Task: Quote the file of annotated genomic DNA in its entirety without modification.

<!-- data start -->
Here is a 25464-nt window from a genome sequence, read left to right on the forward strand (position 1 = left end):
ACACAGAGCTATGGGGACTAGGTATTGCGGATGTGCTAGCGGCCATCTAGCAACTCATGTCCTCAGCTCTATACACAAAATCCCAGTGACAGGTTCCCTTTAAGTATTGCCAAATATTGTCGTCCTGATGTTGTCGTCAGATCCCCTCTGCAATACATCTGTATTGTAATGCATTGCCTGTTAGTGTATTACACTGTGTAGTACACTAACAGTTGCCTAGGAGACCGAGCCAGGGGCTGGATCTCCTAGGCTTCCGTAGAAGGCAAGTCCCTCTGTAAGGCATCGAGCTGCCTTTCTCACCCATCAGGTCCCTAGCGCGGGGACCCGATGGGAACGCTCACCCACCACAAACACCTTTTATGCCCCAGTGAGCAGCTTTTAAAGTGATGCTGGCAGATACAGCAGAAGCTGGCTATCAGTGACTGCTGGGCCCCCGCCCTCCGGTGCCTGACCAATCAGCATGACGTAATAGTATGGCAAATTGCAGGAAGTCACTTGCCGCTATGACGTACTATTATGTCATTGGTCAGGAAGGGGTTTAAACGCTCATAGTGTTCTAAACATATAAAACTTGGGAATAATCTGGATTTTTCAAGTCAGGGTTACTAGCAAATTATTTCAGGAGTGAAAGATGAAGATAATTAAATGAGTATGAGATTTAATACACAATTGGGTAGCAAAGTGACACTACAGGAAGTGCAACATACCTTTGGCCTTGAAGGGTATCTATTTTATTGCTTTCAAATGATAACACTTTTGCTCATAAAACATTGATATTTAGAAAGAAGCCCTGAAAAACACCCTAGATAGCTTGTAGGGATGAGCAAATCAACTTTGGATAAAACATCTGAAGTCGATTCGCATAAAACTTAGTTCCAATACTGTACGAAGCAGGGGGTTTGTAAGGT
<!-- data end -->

Here is a 25464-nt window from a genome sequence, read left to right on the forward strand (position 1 = left end):
ACACAGAGCTATGGGGACTAGGTATTGCGGATGTGCTAGCGGCCATCTAGCAACTCATGTCCTCAGCTCTATACACAAAATCCCAGTGACAGGTTCCCTTTAAGTATTGCCAAATATTGTCGTCCTGATGTTGTCGTCAGATCCCCTCTGCAATACATCTGTATTGTAATGCATTGCCTGTTAGTGTATTACACTGTGTAGTACACTAACAGTTGCCTAGGAGACCGAGCCAGGGGCTGGATCTCCTAGGCTTCCGTAGAAGGCAAGTCCCTCTGTAAGGCATCGAGCTGCCTTTCTCACCCATCAGGTCCCTAGCGCGGGGACCCGATGGGAACGCTCACCCACCACAAACACCTTTTATGCCCCAGTGAGCAGCTTTTAAAGTGATGCTGGCAGATACAGCAGAAGCTGGCTATCAGTGACTGCTGGGCCCCCGCCCTCCGGTGCCTGACCAATCAGCATGACGTAATAGTATGGCAAATTGCAGGAAGTCACTTGCCGCTATGACGTACTATTATGTCATTGGTCAGGAAGGGGTTTAAACGCTCATAGTGTTCTAAACATATAAAACTTGGGAATAATCTGGATTTTTCAAGTCAGGGTTACTAGCAAATTATTTCAGGAGTGAAAGATGAAGATAATTAAATGAGTATGAGATTTAATACACAATTGGGTAGCAAAGTGACACTACAGGAAGTGCAACATACCTTTGGCCTTGAAGGGTATCTATTTTATTGCTTTCAAATGATAACACTTTTGCTCATAAAACATTGATATTTAGAAAGAAGCCCTGAAAAACACCCTAGATAGCTTGTAGGGATGAGCAAATCAACTTTGGATAAAACATCTGAAGTCGATTCGCATAAAACTTAGTTCCAATACTGTACGAAGCAGGGGGTTTGTAAGGT